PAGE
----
i) Move from left to right… English text is read from left to right. As such, most of your readers will automatically look at the top left of your graphical abstract first, so this is where you should put the first element of your story. If you decide to arrange all of your visual items in a single horizontal row, it should read from left to right.

ii) Or from top to bottom. Written English moves from left to right, and then from top to bottom. If you decide to arrange all of your visual items in a single vertical column, it should read from top to bottom.

iii) Use arrows to avoid ambiguity. If your graphical abstract has multiple elements running vertically and horizontally, the reader will be inclined to read first from left to right, and then move down to the next row. However, the reader may be unsure as to whether follow the elements in a clockwise direction or return to the left-hand side of the next row. To avoid any confusion, consider adding arrows to direct the reader’s gaze. 

 

Note that this graphical abstract starts in the top-left hand corner, moves right and then down; the arrows reinforce the reader’s natural inclination to follow the image in this order.

Mol. Oncol. 2020 Oct 18. doi: 10.1002/1878-0261.12827. Online ahead of print. Comparison of variant allele frequency and number of mutant molecules as units of measurement for circulating tumor DNA. Manouk K Bos, Kazem Nasserinejad, Maurice P H M Jansen, Lindsay Angus, Peggy N Atmodimedjo, Evert de Jonge, Winand N M Dinjens, Ron H N van Schaik, Marzia Del Re, Hendrikus J Dubbink , Stefan Sleijfer, John W M Martens. Link to graphical abstract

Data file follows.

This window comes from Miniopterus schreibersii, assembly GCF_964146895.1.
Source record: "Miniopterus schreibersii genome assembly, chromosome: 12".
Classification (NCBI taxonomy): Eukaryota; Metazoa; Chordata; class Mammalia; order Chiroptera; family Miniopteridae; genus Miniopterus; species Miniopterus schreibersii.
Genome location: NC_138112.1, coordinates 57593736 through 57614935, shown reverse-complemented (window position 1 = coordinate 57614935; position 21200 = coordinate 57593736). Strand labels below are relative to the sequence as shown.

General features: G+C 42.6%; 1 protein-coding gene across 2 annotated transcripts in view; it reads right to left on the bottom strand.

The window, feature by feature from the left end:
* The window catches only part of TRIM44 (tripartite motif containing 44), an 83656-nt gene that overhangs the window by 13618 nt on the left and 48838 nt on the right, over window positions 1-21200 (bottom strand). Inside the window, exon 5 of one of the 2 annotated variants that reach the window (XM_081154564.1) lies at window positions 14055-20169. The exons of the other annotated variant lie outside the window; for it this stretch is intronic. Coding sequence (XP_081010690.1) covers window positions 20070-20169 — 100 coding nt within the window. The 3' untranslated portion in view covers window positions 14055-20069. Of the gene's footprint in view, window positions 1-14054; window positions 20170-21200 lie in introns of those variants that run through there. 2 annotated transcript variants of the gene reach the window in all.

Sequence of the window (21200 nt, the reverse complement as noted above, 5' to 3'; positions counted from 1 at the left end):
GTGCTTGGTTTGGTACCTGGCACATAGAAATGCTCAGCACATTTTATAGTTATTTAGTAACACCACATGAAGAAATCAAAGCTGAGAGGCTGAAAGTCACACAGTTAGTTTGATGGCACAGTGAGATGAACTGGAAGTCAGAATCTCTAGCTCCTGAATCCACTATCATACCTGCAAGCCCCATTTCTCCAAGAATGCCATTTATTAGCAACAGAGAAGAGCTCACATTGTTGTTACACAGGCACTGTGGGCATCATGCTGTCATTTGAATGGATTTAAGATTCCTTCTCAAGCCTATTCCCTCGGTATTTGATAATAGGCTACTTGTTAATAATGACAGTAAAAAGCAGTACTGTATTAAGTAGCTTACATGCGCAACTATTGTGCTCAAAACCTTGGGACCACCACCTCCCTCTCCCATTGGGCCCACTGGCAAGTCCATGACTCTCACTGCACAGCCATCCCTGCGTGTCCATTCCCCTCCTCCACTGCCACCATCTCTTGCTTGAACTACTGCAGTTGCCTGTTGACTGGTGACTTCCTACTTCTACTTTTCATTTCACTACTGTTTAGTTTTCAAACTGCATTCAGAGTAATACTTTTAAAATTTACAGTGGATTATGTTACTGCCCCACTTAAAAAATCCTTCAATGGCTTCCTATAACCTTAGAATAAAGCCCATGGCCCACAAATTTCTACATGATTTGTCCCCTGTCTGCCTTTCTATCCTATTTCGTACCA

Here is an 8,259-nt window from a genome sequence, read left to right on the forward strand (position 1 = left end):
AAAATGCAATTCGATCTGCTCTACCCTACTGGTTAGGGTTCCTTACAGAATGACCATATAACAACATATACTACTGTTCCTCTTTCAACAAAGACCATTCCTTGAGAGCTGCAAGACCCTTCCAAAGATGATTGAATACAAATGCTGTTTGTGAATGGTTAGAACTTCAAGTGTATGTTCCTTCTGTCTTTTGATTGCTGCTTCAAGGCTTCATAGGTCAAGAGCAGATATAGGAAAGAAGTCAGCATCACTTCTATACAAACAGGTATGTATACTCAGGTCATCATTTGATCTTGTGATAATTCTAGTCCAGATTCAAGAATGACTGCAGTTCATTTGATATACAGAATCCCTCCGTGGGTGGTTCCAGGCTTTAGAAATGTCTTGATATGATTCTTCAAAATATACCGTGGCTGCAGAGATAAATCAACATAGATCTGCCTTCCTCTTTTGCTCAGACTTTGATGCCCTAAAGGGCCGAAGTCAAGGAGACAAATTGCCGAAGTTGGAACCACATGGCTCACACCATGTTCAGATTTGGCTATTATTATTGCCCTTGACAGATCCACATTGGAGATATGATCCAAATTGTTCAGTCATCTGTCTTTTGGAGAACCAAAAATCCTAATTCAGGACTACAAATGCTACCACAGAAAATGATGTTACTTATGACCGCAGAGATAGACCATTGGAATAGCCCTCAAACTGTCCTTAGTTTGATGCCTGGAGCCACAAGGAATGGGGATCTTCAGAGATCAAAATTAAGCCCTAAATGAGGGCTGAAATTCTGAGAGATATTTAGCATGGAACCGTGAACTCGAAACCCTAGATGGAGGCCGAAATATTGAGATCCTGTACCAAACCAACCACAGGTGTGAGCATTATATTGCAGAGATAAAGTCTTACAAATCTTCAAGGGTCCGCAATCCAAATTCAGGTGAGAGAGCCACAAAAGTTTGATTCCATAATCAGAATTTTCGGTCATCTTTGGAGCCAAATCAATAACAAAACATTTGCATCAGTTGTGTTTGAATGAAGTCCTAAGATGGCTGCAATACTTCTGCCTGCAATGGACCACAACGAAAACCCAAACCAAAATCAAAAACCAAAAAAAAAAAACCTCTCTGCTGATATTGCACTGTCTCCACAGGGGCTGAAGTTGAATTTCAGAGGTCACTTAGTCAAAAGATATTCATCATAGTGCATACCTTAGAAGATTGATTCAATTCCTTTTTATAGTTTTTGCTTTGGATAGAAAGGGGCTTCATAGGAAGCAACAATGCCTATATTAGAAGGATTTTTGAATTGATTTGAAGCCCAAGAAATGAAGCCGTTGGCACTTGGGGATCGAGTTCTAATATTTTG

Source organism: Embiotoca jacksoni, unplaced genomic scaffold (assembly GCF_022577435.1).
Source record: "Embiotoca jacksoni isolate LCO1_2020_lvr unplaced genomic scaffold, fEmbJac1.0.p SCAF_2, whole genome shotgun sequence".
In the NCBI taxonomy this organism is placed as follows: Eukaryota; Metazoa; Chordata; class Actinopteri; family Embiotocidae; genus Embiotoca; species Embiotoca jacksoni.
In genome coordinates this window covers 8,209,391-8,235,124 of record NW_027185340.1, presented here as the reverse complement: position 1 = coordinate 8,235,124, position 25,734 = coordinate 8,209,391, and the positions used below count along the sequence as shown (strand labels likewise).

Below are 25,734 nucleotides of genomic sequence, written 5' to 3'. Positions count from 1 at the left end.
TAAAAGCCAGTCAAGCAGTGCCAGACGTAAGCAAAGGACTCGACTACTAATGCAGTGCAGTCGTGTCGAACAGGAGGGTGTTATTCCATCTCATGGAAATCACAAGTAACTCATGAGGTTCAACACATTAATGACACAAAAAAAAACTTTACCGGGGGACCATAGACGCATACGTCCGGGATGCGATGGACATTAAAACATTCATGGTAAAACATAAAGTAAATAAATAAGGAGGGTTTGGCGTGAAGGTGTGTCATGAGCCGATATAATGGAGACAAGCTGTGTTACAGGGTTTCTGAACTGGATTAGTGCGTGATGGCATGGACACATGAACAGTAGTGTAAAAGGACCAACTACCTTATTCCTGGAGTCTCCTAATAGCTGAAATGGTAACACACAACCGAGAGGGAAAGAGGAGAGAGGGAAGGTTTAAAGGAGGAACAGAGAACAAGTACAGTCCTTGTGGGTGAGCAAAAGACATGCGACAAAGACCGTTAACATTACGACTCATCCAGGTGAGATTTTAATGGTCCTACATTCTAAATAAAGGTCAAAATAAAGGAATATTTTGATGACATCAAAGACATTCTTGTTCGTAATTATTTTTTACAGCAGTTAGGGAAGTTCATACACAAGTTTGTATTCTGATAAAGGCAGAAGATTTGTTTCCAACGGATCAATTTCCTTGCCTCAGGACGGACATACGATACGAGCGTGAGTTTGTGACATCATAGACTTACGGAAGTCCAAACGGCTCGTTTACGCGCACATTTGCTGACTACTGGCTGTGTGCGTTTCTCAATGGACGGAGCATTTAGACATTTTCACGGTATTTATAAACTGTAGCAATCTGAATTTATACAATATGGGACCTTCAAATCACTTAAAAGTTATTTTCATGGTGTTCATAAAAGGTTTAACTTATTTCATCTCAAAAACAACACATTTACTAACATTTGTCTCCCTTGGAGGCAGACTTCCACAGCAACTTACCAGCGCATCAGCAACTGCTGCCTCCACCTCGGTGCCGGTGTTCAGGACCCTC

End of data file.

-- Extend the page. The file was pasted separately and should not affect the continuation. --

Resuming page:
Finishing up…

The tips above will improve any graphical abstract, but be sure to stick to the specific guidelines of the journal. Once you're familiar with the journal requirements, it is worth spending a few minutes perfecting your design on a piece of paper before you commit to creating it on the computer. The choice of software is a minor consideration I prefer to use GIMP (a free graphics editor that is similar to Adobe Photoshop) as it provides a lot of useful tools, but there’s no reason an effective graphical abstract couldn’t be made in Microsoft Powerpoint (or even MS Paint!). Design is key.

(A final but very important point: if you decide to use stock images as part of your graphical abstract, ensure you receive permission to use them and credit the creator(s) in accordance with journal guidelines.)

Good luck with your next graphical abstract!


Top image of post: bodobe from Pixabay 

Duncan Wright

Editorial Manager, FEBS Open Bio

2 Comments

Go to the profile of Ferhan Sagin
Ferhan Sagin 11 days ago

Great piece of work Duncan!

I am positive that young researchers will benefit  from its concise yet beautifully stated content.

What I can add is that they should be careful about not including data items of any type; all the content should be in a graphical form. And the font used should better be a Sans Serif (12-16) for easy reading.

Thanks again for bringing up this important topic!

Ferhan Sagin

Go to the profile of Duncan Wright
Duncan Wright 11 days ago

Thanks very much, Ferhan! I hope the post will make the task of creating a graphical abstract less daunting for our authors, and perhaps inspire them to create something truly eye-catching!

Thank you for your important points - I agree it is definitely worth emphasising that the graphical abstract should not be recycled from the data presented in the figures, as they serve completely different purposes.